The South African Post Office (SAPO) has officially joined the scramble to replace Cash Paymaster Services (CPS) as the country’s social grants distributor amid an ongoing crisis over the payment of beneficiaries.
CEO Mark Barnes has submitted an affidavit dated March 13 to the Constitutional Court as part of the Post Office’s application to be admitted as a friend of the court in the Black Sash vs Sassa matter due to be heard on Wednesday.
In the court papers, Barnes states that using the Post Office would “serve the national interest, protect beneficiaries’ information and support government’s ambitions for radical socio-economic transformation”.
Barnes has proposed two alternative systems to solve the crisis, including one that could be implemented within days. However, another long-term plan would need to include CPS.
The South Africa Social Security Agency (Sassa) is under more pressure to find a solution after CPS said it would not be able to pay social grants from April 1 if an agreement is not reached by Thursday.
Read the article here: If there’s no new contract by Thursday, grants may not be paid
Barnes states in the papers that the Post Office had already submitted an emergency backup solution to Sassa on March 1 in case CPS pulled out of the payment of grants to 17 million beneficiaries.
It says it can step in by using an electronic voucher system already used to pay staff employed at the department of public works in the Eastern Cape.
The Post Office said the system can be up and running within days, ruling out the need to extend the CPS contract that expires on March 31.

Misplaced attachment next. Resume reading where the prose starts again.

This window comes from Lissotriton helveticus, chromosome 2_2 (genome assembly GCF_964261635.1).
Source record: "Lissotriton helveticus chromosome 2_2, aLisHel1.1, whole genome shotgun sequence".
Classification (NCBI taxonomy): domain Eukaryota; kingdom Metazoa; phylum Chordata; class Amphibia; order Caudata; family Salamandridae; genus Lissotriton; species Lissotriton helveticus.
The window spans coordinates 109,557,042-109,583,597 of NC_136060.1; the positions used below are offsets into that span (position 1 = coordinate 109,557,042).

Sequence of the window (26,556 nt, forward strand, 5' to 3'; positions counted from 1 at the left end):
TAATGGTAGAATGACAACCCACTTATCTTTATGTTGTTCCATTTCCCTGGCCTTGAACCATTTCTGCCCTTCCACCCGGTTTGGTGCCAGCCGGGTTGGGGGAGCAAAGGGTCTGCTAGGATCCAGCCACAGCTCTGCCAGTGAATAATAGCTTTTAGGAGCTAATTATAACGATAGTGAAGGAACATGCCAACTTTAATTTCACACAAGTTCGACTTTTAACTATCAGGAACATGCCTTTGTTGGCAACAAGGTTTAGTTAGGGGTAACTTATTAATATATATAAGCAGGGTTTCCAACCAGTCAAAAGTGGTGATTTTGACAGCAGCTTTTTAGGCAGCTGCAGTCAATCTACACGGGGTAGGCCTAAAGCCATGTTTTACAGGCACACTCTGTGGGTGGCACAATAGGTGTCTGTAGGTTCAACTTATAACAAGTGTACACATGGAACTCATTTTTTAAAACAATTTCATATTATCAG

“Pay points would include SAPO branches as well as the 10 000 locations managed by the current cash-in-transit service provider. Identity documents and identity cards would be checked to ensure that the right people are paid the right grants after comparing to Sassa’s SOCPEN database,” Barnes states in the affidavit.
However, Barnes’ long-term solution that would meet the Sassa requirements would need CPS to assist for a maximum of twelve months as the Post Office prepares to take over.
The Post Office would need CPS to provide the biometric system, personnel that could be retained or replaced over time and cash dispensing machines owned by CPS.
Social Development Minister Bathabile Dlamini has insisted on a biometric system, arguing that it guards against fraud and has saved the fiscus R2bn. She said the system ensures that the right beneficiary is paid the right grant and proves the beneficiary is still alive.
‘State organ should have first preference’
Barnes proposes that the Auditor General monitor the 12-month handover period, with quarterly reports submitted to the court.
Barnes said the Post Office would charge R20 per beneficiary. CPS is currently charging R16.44 per beneficiary, an amount that is expected to increase if a new interim contract is signed.
Barnes argues in the court papers that the Post Office as a state organ should have first preference as a service provider.
“Where an organ of state is able to provide services, it is suggested that such services should first be procured from organs of state prior to the invitation being sent out to the public.
“The procurement of such services from the state-owned entities, where it is possible, is in the national interest and is fiscally prudent,” Barnes states in his affidavit.
However, Sassa and Dlamini have previously argued that the Post Office has only 2 567 outlets that are predominately in urban areas while the current system offers 10 000 outlets, mostly in rural areas. The two also said their norms and standards state that beneficiaries should not travel more than 5km to a pay point.
By Mahlatse Gallens for News24